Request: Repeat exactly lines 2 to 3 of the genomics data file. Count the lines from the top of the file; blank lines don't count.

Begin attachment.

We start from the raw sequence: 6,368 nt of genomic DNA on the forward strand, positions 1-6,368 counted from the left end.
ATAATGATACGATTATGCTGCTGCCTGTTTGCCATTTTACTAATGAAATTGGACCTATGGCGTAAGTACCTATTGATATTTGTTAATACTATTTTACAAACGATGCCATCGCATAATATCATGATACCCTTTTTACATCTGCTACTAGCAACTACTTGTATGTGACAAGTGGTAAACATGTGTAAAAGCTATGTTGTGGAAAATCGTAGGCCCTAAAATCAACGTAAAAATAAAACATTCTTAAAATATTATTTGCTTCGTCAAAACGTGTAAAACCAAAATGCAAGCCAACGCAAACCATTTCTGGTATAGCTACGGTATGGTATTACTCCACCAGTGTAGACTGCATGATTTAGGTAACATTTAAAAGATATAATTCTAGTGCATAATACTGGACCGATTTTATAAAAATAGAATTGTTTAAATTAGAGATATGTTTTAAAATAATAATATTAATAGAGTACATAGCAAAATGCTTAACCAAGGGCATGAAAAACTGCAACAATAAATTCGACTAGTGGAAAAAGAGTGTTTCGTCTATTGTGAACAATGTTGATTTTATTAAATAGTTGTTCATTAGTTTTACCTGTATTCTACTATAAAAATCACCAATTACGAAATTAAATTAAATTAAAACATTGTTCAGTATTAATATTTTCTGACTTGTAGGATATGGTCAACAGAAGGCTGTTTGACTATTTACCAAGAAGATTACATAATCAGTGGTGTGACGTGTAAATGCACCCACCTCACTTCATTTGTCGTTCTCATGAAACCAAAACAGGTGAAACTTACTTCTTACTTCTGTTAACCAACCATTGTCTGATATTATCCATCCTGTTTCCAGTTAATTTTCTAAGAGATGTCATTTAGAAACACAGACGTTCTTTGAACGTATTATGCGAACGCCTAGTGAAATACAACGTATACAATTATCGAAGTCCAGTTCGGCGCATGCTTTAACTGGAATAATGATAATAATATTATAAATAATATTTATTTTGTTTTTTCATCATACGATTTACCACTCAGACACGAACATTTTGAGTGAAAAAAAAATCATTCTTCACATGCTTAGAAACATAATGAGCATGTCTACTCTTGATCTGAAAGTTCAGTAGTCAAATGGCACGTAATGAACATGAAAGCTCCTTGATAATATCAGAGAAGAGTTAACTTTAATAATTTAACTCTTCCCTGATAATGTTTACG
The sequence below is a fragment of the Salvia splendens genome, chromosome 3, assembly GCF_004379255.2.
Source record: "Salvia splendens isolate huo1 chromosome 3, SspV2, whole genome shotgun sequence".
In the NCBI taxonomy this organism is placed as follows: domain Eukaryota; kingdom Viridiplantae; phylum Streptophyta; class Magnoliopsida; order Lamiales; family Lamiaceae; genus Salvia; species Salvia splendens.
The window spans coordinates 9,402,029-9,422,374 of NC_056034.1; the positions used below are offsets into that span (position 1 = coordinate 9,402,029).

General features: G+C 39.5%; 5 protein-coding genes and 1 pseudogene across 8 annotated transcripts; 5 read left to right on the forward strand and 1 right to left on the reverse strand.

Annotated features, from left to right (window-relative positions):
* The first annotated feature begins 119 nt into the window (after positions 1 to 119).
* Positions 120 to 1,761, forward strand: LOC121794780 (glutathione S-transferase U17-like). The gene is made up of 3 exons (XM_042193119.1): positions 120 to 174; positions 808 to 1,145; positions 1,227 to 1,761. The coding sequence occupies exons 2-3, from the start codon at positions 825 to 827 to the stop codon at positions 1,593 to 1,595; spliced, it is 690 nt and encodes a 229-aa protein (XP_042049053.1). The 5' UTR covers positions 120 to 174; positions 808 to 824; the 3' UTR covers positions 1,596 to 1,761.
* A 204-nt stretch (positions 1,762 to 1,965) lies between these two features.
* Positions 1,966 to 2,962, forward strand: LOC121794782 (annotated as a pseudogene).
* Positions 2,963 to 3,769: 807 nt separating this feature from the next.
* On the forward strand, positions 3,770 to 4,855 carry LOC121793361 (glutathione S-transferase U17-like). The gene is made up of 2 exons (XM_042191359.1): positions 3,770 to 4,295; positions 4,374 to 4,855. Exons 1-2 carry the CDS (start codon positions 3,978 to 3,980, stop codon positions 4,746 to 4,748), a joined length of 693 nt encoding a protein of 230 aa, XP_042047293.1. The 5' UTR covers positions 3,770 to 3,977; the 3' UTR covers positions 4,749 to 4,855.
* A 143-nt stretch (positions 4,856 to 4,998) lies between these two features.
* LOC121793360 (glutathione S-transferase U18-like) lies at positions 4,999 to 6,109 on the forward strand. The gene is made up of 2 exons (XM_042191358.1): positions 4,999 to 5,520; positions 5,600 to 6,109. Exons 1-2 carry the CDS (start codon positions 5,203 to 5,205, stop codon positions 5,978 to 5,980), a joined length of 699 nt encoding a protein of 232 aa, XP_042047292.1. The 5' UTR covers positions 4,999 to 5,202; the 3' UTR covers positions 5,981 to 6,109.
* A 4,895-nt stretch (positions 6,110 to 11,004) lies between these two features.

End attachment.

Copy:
ATAATGATACGATTATGCTGCTGCCTGTTTGCCATTTTACTAATGAAATTGGACCTATGGCGTAAGTACCTATTGATATTTGTTAATACTATTTTACAAACGATGCCATCGCATAATATCATGATACCCTTTTTACATCTGCTACTAGCAACTACTTGTATGTGACAAGTGGTAAACATGTGTAAAAGCTATGTTGTGGAAAATCGTAGGCCCTAAAATCAACGTAAAAATAAAACATTCTTAAAATATTATTTGCTTCGTCAAAACGTGTAAAACCAAAATGCAAGCCAACGCAAACCATTTCTGGTATAGCTACGGTATGGTATTACTCCACCAGTGTAGACTGCATGATTTAGGTAACATTTAAAAGATATAATTCTAGTGCATAATACTGGACCGATTTTATAAAAATAGAATTGTTTAAATTAGAGATATGTTTTAAAATAATAATATTAATAGAGTACATAGCAAAATGCTTAACCAAGGGCATGAAAAACTGCAACAATAAATTCGACTAGTGGAAAAAGAGTGTTTCGTCTATTGTGAACAATGTTGATTTTATTAAATAGTTGTTCATTAGTTTTACCTGTATTCTACTATAAAAATCACCAATTACGAAATTAAATTAAATTAAAACATTGTTCAGTATTAATATTTTCTGACTTGTAGGATATGGTCAACAGAAGGCTGTTTGACTATTTACCAAGAAGATTACATAATCAGTGGTGTGACGTGTAAATGCACCCACCTCACTTCATTTGTCGTTCTCATGAAACCAAAACAGGTGAAACTTACTTCTTACTTCTGTTAACCAACCATTGTCTGATATTATCCATCCTGTTTCCAGTTAATTTTCTAAGAGATGTCATTTAGAAACACAGACGTTCTTTGAACGTATTATGCGAACGCCTAGTGAAATACAACGTATACAATTATCGAAGTCCAGTTCGGCGCATGCTTTAACTGGAATAATGATAATAATATTATAAATAATATTTATTTTGTTTTTTCATCATACGATTTACCACTCAGACACGAACATTTTGAGTGAAAAAAAAATCATTCTTCACATGCTTAGAAACATAATGAGCATGTCTACTCTTGATCTGAAAGTTCAGTAGTCAAATGGCACGTAATGAACATGAAAGCTCCTTGATAATATCAGAGAAGAGTTAACTTTAATAATTTAACTCTTCCCTGATAATGTTTACG
The sequence below is a fragment of the Salvia splendens genome, chromosome 3, assembly GCF_004379255.2.